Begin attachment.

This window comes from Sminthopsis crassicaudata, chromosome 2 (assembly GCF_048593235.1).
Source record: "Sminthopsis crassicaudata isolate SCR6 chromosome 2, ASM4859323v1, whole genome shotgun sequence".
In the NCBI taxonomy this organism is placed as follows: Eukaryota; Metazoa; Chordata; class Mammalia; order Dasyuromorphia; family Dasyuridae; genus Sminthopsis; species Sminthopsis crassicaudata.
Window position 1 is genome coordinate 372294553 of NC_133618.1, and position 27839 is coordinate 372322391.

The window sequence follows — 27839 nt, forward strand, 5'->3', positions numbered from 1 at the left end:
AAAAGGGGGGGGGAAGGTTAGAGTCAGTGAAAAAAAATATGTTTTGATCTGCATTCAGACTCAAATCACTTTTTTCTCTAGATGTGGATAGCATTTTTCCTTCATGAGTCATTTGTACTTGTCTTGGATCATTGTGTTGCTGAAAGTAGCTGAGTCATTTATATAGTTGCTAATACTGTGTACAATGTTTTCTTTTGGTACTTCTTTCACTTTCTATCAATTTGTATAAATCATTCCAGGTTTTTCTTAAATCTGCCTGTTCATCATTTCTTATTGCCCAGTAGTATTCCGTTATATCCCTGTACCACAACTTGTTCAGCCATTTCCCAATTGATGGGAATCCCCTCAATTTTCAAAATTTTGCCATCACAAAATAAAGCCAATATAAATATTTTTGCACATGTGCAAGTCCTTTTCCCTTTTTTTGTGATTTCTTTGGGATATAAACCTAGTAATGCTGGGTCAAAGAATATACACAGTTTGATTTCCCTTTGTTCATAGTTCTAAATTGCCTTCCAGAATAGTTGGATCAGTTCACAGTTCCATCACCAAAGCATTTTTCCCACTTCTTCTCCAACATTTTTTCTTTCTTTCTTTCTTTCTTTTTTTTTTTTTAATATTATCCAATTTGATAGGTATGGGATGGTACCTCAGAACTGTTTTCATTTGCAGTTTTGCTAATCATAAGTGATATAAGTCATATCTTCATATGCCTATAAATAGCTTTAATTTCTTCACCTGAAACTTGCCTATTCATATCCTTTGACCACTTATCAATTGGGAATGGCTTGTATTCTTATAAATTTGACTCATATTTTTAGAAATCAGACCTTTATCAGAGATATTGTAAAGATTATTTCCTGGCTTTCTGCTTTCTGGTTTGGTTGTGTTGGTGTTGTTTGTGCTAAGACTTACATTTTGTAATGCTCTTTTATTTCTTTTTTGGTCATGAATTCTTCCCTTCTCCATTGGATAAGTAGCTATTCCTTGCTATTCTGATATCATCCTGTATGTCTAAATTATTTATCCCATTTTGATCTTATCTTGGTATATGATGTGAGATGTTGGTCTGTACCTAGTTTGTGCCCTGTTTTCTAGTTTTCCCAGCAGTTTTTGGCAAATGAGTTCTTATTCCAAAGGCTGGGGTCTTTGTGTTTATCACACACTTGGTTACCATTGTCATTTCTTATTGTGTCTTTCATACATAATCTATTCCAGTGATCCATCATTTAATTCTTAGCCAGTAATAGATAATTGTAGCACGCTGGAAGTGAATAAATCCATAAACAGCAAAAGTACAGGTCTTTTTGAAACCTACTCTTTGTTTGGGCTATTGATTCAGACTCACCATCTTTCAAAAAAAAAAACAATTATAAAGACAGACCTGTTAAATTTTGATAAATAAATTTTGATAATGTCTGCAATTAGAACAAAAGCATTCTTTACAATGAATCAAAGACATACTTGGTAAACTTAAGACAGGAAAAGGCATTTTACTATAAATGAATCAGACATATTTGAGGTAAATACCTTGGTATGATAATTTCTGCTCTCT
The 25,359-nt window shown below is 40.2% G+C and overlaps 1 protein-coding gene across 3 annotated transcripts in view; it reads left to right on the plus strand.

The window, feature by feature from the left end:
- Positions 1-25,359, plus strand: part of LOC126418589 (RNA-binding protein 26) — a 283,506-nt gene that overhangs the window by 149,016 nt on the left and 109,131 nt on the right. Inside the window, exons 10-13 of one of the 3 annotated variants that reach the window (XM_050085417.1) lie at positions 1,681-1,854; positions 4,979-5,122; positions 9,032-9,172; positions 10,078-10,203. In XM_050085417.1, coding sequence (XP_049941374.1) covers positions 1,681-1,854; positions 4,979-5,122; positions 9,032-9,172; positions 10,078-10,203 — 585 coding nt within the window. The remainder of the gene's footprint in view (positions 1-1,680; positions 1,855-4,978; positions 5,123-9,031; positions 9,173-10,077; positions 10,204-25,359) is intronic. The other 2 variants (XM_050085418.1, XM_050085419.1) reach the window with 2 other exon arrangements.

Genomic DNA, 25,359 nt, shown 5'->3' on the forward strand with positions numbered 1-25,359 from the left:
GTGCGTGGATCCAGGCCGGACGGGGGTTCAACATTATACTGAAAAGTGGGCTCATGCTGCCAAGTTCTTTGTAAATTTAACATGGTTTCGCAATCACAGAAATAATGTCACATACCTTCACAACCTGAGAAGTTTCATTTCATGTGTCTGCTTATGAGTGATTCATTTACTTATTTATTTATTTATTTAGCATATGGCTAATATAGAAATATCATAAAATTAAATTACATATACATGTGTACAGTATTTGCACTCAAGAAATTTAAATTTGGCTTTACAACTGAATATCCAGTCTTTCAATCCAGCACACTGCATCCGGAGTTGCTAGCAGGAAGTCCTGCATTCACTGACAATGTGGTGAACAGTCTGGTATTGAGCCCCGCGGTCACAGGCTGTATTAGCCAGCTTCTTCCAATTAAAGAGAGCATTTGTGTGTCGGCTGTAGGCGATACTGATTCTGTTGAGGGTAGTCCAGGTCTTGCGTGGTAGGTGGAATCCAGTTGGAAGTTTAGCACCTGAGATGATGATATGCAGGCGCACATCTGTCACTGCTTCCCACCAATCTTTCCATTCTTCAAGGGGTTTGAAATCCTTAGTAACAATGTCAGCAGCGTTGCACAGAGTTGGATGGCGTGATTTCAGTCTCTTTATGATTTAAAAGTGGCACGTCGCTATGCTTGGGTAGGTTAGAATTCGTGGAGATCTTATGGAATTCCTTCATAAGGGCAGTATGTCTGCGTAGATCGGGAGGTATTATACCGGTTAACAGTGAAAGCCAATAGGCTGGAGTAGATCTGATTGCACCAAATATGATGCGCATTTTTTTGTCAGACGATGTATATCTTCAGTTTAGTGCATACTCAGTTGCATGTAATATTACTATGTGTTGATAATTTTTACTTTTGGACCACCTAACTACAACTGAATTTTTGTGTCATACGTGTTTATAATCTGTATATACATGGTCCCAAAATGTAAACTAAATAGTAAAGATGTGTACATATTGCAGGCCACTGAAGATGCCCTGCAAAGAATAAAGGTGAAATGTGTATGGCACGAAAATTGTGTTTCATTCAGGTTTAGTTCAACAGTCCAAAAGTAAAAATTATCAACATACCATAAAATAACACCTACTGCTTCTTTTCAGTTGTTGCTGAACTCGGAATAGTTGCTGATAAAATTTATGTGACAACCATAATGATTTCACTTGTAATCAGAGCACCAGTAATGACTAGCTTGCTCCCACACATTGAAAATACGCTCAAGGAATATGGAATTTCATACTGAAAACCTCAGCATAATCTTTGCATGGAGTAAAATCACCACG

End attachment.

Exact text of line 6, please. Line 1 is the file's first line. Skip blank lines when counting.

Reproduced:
AAAAGGGGGGGGGAAGGTTAGAGTCAGTGAAAAAAAATATGTTTTGATCTGCATTCAGACTCAAATCACTTTTTTCTCTAGATGTGGATAGCATTTTTCCTTCATGAGTCATTTGTACTTGTCTTGGATCATTGTGTTGCTGAAAGTAGCTGAGTCATTTATATAGTTGCTAATACTGTGTACAATGTTTTCTTTTGGTACTTCTTTCACTTTCTATCAATTTGTATAAATCATTCCAGGTTTTTCTTAAATCTGCCTGTTCATCATTTCTTATTGCCCAGTAGTATTCCGTTATATCCCTGTACCACAACTTGTTCAGCCATTTCCCAATTGATGGGAATCCCCTCAATTTTCAAAATTTTGCCATCACAAAATAAAGCCAATATAAATATTTTTGCACATGTGCAAGTCCTTTTCCCTTTTTTTGTGATTTCTTTGGGATATAAACCTAGTAATGCTGGGTCAAAGAATATACACAGTTTGATTTCCCTTTGTTCATAGTTCTAAATTGCCTTCCAGAATAGTTGGATCAGTTCACAGTTCCATCACCAAAGCATTTTTCCCACTTCTTCTCCAACATTTTTTCTTTCTTTCTTTCTTTCTTTTTTTTTTTTTAATATTATCCAATTTGATAGGTATGGGATGGTACCTCAGAACTGTTTTCATTTGCAGTTTTGCTAATCATAAGTGATATAAGTCATATCTTCATATGCCTATAAATAGCTTTAATTTCTTCACCTGAAACTTGCCTATTCATATCCTTTGACCACTTATCAATTGGGAATGGCTTGTATTCTTATAAATTTGACTCATATTTTTAGAAATCAGACCTTTATCAGAGATATTGTAAAGATTATTTCCTGGCTTTCTGCTTTCTGGTTTGGTTGTGTTGGTGTTGTTTGTGCTAAGACTTACATTTTGTAATGCTCTTTTATTTCTTTTTTGGTCATGAATTCTTCCCTTCTCCATTGGATAAGTAGCTATTCCTTGCTATTCTGATATCATCCTGTATGTCTAAATTATTTATCCCATTTTGATCTTATCTTGGTATATGATGTGAGATGTTGGTCTGTACCTAGTTTGTGCCCTGTTTTCTAGTTTTCCCAGCAGTTTTTGGCAAATGAGTTCTTATTCCAAAGGCTGGGGTCTTTGTGTTTATCACACACTTGGTTACCATTGTCATTTCTTATTGTGTCTTTCATACATAATCTATTCCAGTGATCCATCATTTAATTCTTAGCCAGTAATAGATAATTGTAGCACGCTGGAAGTGAATAAATCCATAAACAGCAAAAGTACAGGTCTTTTTGAAACCTACTCTTTGTTTGGGCTATTGATTCAGACTCACCATCTTTCAAAAAAAAAAACAATTATAAAGACAGACCTGTTAAATTTTGATAAATAAATTTTGATAATGTCTGCAATTAGAACAAAAGCATTCTTTACAATGAATCAAAGACATACTTGGTAAACTTAAGACAGGAAAAGGCATTTTACTATAAATGAATCAGACATATTTGAGGTAAATACCTTGGTATGATAATTTCTGCTCTCT